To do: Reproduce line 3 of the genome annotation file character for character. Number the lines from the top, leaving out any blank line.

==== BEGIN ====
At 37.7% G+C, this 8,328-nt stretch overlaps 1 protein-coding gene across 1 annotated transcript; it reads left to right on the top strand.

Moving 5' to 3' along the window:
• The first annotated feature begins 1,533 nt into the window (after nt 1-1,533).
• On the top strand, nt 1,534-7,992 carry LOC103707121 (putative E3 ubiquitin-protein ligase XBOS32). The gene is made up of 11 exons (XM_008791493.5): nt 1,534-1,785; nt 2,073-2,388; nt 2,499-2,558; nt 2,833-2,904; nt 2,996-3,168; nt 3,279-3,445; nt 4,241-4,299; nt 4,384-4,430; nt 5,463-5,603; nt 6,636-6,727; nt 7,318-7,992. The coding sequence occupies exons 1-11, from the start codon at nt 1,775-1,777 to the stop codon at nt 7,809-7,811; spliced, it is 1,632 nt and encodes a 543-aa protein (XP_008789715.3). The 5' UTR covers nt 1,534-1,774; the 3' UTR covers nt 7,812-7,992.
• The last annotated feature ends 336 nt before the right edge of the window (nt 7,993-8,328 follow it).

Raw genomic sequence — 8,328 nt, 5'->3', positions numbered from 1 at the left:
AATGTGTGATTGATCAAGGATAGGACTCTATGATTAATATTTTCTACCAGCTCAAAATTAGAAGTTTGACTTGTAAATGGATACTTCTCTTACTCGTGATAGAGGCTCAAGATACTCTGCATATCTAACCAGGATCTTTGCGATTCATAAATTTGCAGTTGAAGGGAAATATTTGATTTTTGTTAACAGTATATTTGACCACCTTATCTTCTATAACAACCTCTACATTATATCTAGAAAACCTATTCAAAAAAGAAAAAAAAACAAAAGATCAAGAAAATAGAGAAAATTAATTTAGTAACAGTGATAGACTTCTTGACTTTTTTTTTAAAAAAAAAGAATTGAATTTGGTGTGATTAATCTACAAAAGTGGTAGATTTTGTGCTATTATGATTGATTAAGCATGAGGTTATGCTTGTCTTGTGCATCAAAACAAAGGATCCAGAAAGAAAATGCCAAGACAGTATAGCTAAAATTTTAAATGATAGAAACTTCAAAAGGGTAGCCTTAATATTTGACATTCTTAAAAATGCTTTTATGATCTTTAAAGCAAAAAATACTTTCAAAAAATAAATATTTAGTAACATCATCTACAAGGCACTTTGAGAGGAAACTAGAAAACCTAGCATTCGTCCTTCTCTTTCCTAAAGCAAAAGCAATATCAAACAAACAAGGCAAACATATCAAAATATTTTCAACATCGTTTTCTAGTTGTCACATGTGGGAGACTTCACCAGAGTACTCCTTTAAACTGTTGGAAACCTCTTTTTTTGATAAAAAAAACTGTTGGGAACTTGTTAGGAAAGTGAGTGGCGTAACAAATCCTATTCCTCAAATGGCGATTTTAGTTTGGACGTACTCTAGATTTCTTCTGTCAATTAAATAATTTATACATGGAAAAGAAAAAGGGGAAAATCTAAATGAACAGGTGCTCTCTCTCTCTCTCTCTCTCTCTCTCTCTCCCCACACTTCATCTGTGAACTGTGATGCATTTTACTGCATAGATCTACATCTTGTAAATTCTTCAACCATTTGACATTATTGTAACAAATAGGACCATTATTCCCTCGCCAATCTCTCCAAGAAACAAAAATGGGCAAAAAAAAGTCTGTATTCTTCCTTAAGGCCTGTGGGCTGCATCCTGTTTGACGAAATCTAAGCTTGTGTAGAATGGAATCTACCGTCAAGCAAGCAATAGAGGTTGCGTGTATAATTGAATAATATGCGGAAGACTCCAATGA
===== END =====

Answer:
• The first annotated feature begins 1,533 nt into the window (after nt 1-1,533).